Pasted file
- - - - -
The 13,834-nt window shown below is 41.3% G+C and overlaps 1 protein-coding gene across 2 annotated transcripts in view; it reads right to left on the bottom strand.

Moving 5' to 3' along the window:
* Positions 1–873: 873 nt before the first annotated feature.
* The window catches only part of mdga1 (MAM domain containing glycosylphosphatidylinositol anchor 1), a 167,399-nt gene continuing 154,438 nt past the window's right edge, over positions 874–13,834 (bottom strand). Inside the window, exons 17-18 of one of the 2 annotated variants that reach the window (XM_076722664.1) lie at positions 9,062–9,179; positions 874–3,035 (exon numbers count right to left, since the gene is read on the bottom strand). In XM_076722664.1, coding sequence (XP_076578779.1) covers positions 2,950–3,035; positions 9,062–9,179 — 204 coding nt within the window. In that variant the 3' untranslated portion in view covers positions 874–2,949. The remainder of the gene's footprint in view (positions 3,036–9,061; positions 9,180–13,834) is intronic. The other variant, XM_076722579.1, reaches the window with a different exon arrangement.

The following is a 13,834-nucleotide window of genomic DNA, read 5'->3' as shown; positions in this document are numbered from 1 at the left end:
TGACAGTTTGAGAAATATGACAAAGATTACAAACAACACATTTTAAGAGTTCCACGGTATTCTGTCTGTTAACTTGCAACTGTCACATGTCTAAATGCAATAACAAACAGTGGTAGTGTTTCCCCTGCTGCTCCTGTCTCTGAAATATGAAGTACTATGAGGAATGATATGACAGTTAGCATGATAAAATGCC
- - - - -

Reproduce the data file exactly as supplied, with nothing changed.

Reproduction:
The 13,834-nt window shown below is 41.3% G+C and overlaps 1 protein-coding gene across 2 annotated transcripts in view; it reads right to left on the bottom strand.

Moving 5' to 3' along the window:
* Positions 1–873: 873 nt before the first annotated feature.
* The window catches only part of mdga1 (MAM domain containing glycosylphosphatidylinositol anchor 1), a 167,399-nt gene continuing 154,438 nt past the window's right edge, over positions 874–13,834 (bottom strand). Inside the window, exons 17-18 of one of the 2 annotated variants that reach the window (XM_076722664.1) lie at positions 9,062–9,179; positions 874–3,035 (exon numbers count right to left, since the gene is read on the bottom strand). In XM_076722664.1, coding sequence (XP_076578779.1) covers positions 2,950–3,035; positions 9,062–9,179 — 204 coding nt within the window. In that variant the 3' untranslated portion in view covers positions 874–2,949. The remainder of the gene's footprint in view (positions 3,036–9,061; positions 9,180–13,834) is intronic. The other variant, XM_076722579.1, reaches the window with a different exon arrangement.

The following is a 13,834-nucleotide window of genomic DNA, read 5'->3' as shown; positions in this document are numbered from 1 at the left end:
TGACAGTTTGAGAAATATGACAAAGATTACAAACAACACATTTTAAGAGTTCCACGGTATTCTGTCTGTTAACTTGCAACTGTCACATGTCTAAATGCAATAACAAACAGTGGTAGTGTTTCCCCTGCTGCTCCTGTCTCTGAAATATGAAGTACTATGAGGAATGATATGACAGTTAGCATGATAAAATGCC